Poll: To address teacher shortage, pay them more

September 14, 2016

Kindergarteners do an art project at Redwood Heights Elementary School in Oakland, Calif., Wednesday, June 4, 2014.Photos by Alison Yin for EdSource

This article was updated on Sept. 15 to include a correction.

As the state grapples with teacher shortages in several subject areas, the most important strategy to address shortages of teachers is to pay them more, according to a new PACE/USC Rossier online poll of registered voters in California.

Respondents also pointed to hard-to-manage students and overcrowded classrooms as other reasons young people are reluctant to go into teaching.

But low pay easily lead the list.

Despite obstacles teachers face, 7 out of 10 of those responding to the poll said that they would encourage young people they know who are considering becoming teachers to follow that career path.

The poll also showed strong support for effective teachers.

Fiftyeight percent of respondents said that more than half of teachers are “highly effective and deserve to be recognized for their accomplishment.”

At the same time, 24 percent said that more than half “are not as effective as they could be and should be supported to improve.”

The main reason respondents said they would encourage someone to go into teaching is because of the potential they have “to make a difference in the lives of children.” By comparison, other reasons such as professional autonomy and job security got relatively low rankings.

Regarding education reforms now underway in California, the poll showed that just over half of Californians had never heard or read anything about the Local Control Funding Formula, the landmark reform of the school’s financing system championed by Gov. Jerry Brown and approved by the state Legislature three years ago. Thirty percent said they had not heard or read much about it. Only 3 percent said they had heard or read a good deal about it.

As for parents, just under half said they had never heard about the school funding reforms. That included 45 percent of parents who have children in California’s public schools.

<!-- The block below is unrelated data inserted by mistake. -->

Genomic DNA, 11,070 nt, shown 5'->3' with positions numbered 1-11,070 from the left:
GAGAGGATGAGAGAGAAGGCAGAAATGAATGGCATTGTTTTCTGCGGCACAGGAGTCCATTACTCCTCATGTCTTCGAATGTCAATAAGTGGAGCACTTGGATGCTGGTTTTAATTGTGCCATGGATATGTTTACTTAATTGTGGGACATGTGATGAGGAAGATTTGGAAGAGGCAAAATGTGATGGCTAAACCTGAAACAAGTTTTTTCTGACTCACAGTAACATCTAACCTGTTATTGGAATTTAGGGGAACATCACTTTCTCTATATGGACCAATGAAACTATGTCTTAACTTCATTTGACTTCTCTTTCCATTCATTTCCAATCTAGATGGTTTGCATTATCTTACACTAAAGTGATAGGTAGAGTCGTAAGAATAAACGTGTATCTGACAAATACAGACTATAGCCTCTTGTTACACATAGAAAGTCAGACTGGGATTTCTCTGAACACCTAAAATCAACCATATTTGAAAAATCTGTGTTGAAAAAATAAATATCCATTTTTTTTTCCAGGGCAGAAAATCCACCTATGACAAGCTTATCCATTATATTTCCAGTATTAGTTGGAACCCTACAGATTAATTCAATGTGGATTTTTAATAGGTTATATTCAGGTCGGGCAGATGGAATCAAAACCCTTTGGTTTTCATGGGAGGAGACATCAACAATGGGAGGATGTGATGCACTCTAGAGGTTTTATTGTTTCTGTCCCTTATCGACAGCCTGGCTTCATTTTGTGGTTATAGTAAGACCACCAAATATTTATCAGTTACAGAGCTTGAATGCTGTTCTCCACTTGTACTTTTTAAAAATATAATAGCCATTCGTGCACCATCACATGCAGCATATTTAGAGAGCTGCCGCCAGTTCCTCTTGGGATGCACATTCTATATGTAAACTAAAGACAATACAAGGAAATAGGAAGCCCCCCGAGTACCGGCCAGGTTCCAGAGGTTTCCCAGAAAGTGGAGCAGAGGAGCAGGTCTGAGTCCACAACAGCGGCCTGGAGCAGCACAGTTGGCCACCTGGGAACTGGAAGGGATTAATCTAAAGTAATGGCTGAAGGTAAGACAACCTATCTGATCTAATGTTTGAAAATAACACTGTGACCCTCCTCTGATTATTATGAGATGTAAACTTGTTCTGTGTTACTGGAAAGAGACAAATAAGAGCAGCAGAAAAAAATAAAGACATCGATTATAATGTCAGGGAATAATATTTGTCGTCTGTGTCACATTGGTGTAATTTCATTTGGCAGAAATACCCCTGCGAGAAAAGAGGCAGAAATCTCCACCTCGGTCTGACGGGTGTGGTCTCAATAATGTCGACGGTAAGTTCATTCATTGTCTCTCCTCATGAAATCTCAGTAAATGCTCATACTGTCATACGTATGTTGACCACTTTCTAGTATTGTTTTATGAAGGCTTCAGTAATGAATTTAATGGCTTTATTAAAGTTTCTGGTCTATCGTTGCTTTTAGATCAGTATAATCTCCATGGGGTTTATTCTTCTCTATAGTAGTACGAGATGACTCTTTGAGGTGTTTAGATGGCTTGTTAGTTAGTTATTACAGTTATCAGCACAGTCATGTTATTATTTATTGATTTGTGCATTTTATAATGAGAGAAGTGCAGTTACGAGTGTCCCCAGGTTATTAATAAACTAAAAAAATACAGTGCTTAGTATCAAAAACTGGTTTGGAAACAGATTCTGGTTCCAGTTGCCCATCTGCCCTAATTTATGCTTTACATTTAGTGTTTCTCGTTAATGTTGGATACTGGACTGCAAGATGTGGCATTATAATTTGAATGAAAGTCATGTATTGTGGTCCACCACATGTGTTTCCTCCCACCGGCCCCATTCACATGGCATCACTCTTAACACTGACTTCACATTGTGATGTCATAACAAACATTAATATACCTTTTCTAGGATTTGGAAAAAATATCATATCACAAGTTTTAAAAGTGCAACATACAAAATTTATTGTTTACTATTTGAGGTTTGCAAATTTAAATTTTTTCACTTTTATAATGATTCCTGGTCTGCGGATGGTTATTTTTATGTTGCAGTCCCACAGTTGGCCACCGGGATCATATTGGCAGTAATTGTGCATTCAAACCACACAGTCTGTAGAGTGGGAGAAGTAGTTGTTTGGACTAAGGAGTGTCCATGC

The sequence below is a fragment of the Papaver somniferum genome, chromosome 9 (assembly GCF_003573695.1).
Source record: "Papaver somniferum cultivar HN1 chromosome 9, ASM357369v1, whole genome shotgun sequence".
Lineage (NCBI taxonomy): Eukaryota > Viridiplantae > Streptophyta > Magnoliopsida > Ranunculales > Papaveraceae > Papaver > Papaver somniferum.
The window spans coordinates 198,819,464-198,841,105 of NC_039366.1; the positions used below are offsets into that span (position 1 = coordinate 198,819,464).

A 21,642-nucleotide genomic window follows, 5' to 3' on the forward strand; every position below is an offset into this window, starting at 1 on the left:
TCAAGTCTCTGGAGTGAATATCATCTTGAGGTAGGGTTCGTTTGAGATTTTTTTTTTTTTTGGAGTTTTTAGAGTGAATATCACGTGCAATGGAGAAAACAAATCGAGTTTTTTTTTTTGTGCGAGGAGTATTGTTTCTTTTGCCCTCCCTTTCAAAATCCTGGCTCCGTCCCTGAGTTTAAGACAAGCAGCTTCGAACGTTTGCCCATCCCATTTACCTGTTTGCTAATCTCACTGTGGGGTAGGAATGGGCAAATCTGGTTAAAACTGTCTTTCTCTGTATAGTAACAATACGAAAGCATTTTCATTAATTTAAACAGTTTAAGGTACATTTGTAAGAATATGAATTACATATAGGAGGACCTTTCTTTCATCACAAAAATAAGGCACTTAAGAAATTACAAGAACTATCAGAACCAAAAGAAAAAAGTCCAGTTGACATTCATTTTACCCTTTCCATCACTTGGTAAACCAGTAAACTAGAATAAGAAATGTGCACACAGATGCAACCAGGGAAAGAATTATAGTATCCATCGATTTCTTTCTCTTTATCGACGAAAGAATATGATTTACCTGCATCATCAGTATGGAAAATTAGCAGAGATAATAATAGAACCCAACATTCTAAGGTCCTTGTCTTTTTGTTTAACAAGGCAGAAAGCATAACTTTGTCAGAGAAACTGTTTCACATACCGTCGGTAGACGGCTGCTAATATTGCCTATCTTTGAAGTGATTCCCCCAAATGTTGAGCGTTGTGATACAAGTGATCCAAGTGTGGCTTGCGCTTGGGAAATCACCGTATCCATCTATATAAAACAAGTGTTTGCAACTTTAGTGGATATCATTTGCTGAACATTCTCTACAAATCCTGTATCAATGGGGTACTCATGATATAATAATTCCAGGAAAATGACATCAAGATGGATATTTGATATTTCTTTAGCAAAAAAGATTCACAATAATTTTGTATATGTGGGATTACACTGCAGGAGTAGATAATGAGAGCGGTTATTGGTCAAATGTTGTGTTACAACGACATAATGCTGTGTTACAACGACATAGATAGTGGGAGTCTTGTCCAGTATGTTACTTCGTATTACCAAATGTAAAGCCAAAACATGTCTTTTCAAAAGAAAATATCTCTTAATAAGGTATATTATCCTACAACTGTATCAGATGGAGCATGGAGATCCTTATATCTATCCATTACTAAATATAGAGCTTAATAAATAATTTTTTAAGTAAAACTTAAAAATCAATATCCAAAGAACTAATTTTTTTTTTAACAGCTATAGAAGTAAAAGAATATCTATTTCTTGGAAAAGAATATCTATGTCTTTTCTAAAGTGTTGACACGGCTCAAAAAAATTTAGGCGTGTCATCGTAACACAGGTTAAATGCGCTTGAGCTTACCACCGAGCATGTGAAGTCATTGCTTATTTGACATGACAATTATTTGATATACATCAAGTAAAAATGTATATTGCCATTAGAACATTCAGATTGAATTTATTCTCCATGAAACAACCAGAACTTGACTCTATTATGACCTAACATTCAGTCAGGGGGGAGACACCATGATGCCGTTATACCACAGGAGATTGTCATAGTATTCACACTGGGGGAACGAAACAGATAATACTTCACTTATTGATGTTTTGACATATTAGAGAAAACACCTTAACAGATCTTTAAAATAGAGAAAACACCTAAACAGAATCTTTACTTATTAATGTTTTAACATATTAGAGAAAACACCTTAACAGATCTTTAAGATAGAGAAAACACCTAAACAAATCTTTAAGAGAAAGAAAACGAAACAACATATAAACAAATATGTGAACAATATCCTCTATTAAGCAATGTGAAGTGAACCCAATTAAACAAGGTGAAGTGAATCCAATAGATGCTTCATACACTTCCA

About 1 in 5 parents with children in public schools knew about Local Control and Accountability Plans districts are now required to create to show how they will spend state funds to improve academic outcomes.

“I think the biggest takeaway for us is that awareness of the Local Control Funding Formula is quite low, and surprisingly low among parents,” said Julie Marsh, co-director of PACE (Policy Analysis for California Education) who is an associate professor of education at the USC Rossier School of Education.

One slightly promising sign, however, is that about 1 in 10 parents with kids in public school had actually attended meetings about their districts’ accountability plans.

Poll respondents appeared somewhat more informed about the Common Core standards in math and English than about the state finance and accountability reforms. Some 18 percent said they had heard or read a lot about it, while 24 percent said they had heard or read nothing about it.

The poll also indicated voters leaning strongly towards supporting Proposition 55 on this November’s ballot to extend the temporary tax increases approved by voters through an initiative in 2012. While 20 percent said they would definitely vote for it, 29 percent said they would probably vote for it. Only 16 percent said they would probably or definitely vote no.

“Proposition 55 at this point in time is extremely well-positioned to pass,” said Ben Tulchin, president of Tulchin Research, which conducted the poll. “Voters feel there’s been progress made with schools since Proposition 30 was originally passed and there’s still this strong desire to seek funding for schools.”

The online poll surveyed 1,202 registered California voters, in both English and Spanish. About one-third of those surveyed were parents of children ages 18 or younger and 80 percent of those said their children currently attend school in California. The margin of error for the survey was +/- 2.83 percentage points.

For the full results of the poll, go to the PACE (Policy Analysis for Education) website here.

Correction: This article was revised to include the correct percentage of respondents who believe teachers “are not as effective as they could be and should be supported to improve.”

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